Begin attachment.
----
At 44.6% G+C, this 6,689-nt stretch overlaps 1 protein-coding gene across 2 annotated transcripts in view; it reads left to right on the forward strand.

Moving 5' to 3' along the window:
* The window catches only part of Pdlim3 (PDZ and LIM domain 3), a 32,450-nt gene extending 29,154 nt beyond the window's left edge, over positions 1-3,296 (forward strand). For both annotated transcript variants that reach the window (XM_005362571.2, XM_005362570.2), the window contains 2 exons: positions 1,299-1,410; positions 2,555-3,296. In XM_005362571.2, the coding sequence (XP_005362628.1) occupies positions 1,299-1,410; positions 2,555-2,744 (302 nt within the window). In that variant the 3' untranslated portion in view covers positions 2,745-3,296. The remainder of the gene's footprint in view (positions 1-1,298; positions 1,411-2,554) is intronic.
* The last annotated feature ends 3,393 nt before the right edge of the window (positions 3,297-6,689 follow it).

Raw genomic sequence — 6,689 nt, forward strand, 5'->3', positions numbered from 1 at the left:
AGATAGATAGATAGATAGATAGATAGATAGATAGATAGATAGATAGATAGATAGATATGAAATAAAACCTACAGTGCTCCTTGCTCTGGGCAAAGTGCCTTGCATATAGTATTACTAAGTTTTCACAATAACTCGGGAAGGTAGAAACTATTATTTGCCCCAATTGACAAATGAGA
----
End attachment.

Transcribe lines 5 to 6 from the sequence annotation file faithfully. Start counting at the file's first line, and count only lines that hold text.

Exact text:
Raw genomic sequence — 6,689 nt, forward strand, 5'->3', positions numbered from 1 at the left:
AGATAGATAGATAGATAGATAGATAGATAGATAGATAGATAGATAGATAGATAGATATGAAATAAAACCTACAGTGCTCCTTGCTCTGGGCAAAGTGCCTTGCATATAGTATTACTAAGTTTTCACAATAACTCGGGAAGGTAGAAACTATTATTTGCCCCAATTGACAAATGAGA